interface name [parameter...]
where name is the name of the interface (something like eth0). The default value of an interface parameter can be specified changed by a line of the form
Each parameter can be one of:
This specifies whether to enable optimisations specific to wired interfaces. By default, this is determined automatically unless the -w command-line flag was specified.
This specifies whether link quality estimation should be performed on this interface. The default is to perform link quality estimation on wireless interfaces but not on wired interfaces.
This specifies whether to perform split-horizon processing on this interface. The default is to never perform split-horizon processing on wireless interfaces; on wired interfaces, the default depends on the -s flag.
This defines the cost of receiving frames on the given interface under ideal conditions (no packet loss); how this relates to the actual cost used for computing metrics of routes going through this interface depends on whether link quality estimation is being done. The default is 96 for wired interfaces, and 256 for wireless ones.
Sets the channel for this interface. The value channel can be either an integer, or one of the strings interfering or noninterfering. The default is to autodetect the channel number for wireless interfaces, and noninterfering for wired interfaces.
This specifies whether the network is "far away", in the sense that networks behind it don't interfere with networks in front of it. By default, networks are not far away.
This defines the interval between hello packets sent on this interface. The default is specified with the -h and -H command-line flags.
This defines the interval between full routing table dumps sent on this interface; since Babel uses triggered updates and doesn't count to infinity, this can be set to a fairly large value, unless significant packet loss is expected. The default is four times the hello interval.
Enable sending timestamps with each Hello and IHU message in order to compute RTT values. The default is true if max-rtt-penalty is non-zero (see below), and false otherwise.
This specifies the decay factor for the exponential moving average of RTT samples, in units of 1/256. Must be between 1 and 256, inclusive. Higher values discard old samples faster. The default is 42.
This specifies the minimum RTT, in milliseconds, starting from which we increase the cost to a neighbour. The additional cost is linear in (rtt - rtt-min). The default is 10 ms.
This specifies the maximum RTT, in milliseconds, above which we don't increase the cost to a neighbour. The default is 120 ms.
This specifies the maximum cost added to a neighbour because of RTT, i.e. when the RTT is higher or equal than rtt-max. The default is 0, which effectively disables the use of a RTT-based cost.
A filtering rule is defined by a single line with the following format:
filter selector... action
Filter specifies the filter to which this entry will be added, and can be one of in, out, or redistribute.
Each selector specifies the conditions under which the given statement matches. It can be one of
This entry only applies to routes in the given prefix.
This entry only applies to routes with a prefix length equal to plen.
This entry only applies to routes with a prefix length less or equal to plen.
This entry only applies to routes with a prefix length greater or equal to plen.
This entry only applies to routes learned from a neighbour with link-local address address.
This entry only applies to routes originated by a router with router-id id.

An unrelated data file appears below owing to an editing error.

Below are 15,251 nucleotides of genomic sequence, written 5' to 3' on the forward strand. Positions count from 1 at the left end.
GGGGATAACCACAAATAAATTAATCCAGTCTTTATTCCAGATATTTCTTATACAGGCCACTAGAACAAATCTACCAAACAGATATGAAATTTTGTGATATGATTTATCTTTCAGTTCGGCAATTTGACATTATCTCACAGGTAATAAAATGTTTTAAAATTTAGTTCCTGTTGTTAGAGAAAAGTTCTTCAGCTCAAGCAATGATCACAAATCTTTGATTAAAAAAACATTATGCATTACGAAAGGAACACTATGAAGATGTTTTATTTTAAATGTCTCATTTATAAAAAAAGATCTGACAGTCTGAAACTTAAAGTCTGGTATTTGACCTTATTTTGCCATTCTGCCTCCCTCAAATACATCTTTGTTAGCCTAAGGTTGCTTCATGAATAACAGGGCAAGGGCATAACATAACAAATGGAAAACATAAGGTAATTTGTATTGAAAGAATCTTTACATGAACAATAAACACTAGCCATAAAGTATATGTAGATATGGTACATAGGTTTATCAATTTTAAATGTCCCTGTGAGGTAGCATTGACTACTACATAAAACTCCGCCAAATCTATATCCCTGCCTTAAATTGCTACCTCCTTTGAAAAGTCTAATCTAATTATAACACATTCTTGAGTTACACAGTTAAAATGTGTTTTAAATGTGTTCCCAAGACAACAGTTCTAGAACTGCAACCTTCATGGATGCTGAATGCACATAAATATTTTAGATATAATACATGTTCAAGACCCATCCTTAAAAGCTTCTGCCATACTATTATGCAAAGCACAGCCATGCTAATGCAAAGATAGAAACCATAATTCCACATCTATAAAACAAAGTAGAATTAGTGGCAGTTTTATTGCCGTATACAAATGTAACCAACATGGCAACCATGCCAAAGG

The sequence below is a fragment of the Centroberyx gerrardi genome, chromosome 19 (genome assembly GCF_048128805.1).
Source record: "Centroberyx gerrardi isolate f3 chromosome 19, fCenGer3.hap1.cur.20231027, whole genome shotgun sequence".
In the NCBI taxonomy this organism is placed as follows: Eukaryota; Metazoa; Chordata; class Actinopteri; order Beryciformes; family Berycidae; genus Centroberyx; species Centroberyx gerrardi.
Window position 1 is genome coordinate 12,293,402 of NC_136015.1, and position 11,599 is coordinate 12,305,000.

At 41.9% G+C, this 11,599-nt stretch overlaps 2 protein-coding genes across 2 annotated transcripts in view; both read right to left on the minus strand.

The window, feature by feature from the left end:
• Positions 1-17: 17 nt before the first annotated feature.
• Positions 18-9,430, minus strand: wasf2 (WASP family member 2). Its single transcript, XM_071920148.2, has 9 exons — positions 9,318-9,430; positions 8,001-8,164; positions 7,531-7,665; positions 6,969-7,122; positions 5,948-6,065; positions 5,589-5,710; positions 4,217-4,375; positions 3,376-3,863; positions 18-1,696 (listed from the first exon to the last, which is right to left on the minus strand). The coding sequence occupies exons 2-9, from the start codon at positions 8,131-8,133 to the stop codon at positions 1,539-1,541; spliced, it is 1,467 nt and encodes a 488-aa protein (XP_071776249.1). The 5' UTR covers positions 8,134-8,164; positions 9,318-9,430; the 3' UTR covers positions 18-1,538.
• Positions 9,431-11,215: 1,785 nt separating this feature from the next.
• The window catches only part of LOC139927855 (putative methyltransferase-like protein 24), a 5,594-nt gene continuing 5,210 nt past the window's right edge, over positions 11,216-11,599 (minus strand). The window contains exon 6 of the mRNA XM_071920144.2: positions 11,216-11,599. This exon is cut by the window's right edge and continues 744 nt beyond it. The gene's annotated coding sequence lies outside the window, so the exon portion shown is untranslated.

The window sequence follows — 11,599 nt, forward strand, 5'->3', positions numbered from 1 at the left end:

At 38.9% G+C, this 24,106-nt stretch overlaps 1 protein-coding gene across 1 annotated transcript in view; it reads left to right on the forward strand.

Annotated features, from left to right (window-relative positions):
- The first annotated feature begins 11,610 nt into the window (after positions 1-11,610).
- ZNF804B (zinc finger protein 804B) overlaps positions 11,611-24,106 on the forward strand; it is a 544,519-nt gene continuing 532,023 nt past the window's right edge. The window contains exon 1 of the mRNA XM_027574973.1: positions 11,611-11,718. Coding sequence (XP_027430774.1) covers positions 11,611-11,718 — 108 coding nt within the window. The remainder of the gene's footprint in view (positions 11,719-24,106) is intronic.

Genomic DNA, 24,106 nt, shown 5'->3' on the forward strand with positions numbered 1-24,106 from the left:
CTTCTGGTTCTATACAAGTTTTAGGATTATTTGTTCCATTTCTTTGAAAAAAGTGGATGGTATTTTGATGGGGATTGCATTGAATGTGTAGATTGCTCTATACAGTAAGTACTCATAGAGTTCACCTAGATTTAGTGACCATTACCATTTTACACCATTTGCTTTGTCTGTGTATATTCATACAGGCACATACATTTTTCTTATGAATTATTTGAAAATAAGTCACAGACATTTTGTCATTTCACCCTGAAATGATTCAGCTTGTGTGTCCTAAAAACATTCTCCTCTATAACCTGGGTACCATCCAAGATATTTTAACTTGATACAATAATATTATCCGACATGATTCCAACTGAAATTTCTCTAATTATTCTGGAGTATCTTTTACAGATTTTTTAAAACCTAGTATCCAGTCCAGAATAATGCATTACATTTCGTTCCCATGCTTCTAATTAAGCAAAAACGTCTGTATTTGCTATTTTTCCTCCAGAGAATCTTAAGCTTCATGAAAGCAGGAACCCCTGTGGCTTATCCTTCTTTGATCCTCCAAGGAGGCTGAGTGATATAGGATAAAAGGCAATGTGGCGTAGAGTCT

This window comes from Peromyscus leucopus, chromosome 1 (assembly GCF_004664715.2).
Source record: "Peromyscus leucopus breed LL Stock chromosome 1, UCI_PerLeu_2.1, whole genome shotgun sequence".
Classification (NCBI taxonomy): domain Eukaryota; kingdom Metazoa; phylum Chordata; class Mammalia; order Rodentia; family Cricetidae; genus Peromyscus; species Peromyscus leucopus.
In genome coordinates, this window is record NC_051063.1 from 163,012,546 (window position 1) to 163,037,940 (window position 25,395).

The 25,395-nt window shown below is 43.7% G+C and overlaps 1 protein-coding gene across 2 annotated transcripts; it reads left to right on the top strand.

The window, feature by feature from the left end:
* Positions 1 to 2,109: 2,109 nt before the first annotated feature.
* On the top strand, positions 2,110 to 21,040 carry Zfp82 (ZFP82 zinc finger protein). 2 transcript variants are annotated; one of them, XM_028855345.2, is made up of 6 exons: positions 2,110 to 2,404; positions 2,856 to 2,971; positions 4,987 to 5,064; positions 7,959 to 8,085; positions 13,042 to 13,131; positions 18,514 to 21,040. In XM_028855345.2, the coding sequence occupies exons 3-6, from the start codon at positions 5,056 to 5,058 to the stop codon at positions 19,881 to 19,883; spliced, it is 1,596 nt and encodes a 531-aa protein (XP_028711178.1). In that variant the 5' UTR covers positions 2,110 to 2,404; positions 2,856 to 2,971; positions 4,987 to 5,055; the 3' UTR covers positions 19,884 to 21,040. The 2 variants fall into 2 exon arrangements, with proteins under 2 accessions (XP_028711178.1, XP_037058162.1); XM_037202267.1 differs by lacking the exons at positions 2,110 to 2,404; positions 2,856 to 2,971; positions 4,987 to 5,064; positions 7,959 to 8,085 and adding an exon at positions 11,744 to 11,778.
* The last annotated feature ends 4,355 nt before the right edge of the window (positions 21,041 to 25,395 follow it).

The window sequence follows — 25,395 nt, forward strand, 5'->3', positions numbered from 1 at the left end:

This entry only applies to kernel routes with kernel protocol number p. If neither proto nor local is specified, this entry applies to all non-local kernel routes with a protocol different from "boot".
This entry only applies to local addresses.
For an input filter, this specifies the interface over which the route is learned. For an output filter, this specifies the interface over which this route is advertised. For a redistribute statement, this specifies the interface over which the route forwards packets.
Action specifies the action to be taken when this entry matches. It can have one of the following values:
Allow this route, without changing its metric (or setting its metric to 0 in case of a redistribute filter).
Ignore this route.
For an input or output filter, allow this route after increasing its metric by value. For a redistribute filter, redistribute this route with metric value.
If action is not specified, it defaults to allow.
By default, babeld redistributes all local addresses, and no other routes. In order to make sure that only the routes you specify are redistributed, you should include the line
redistribute local deny
as the last line in your configuration file.
You can participate in a Babel network by simply running
# babeld wlan0
where wlan0 is the name of your wireless interface.
In order to gateway between multiple interfaces, just list them all on the command line:
# babeld wlan0 eth0 sit1
On an access point, you'll probably want to redistribute some external routes into Babel:
# babeld \
-C 'redistribute metric 256' \ wlan0
or, if you want to constrain the routes that you redistribute,
# babeld \
-C 'redistribute proto 11 ip ::/0 le 64 metric 256' \ -C 'redistribute proto 11 ip 0.0.0.0/0 le 24 metric 256' \ wlan0
The default location of the configuration file.
The default location of the file storing long-term state.
The default location of the pid file.
The default location of the log file.
Dump Babel's routing tables to standard output or to the log file.
Check interfaces and kernel routes right now, then reopen the log file.
Babel is a completely insecure protocol: any attacker able to inject IP packets with a link-local source address can disrupt the protocol's operation. This is no different from unsecured neighbour discovery or ARP.
Since Babel uses link-local IPv6 packets only, there is no need to update firewalls to allow forwarding of Babel protocol packets. If local filtering is being done, UDP datagrams to the port used by the protocol should be allowed. As Babel uses unicast packets in some cases, it is not enough to just allow packets destined to Babel's multicast address.
Plenty. This is experimental software, run at your own risk.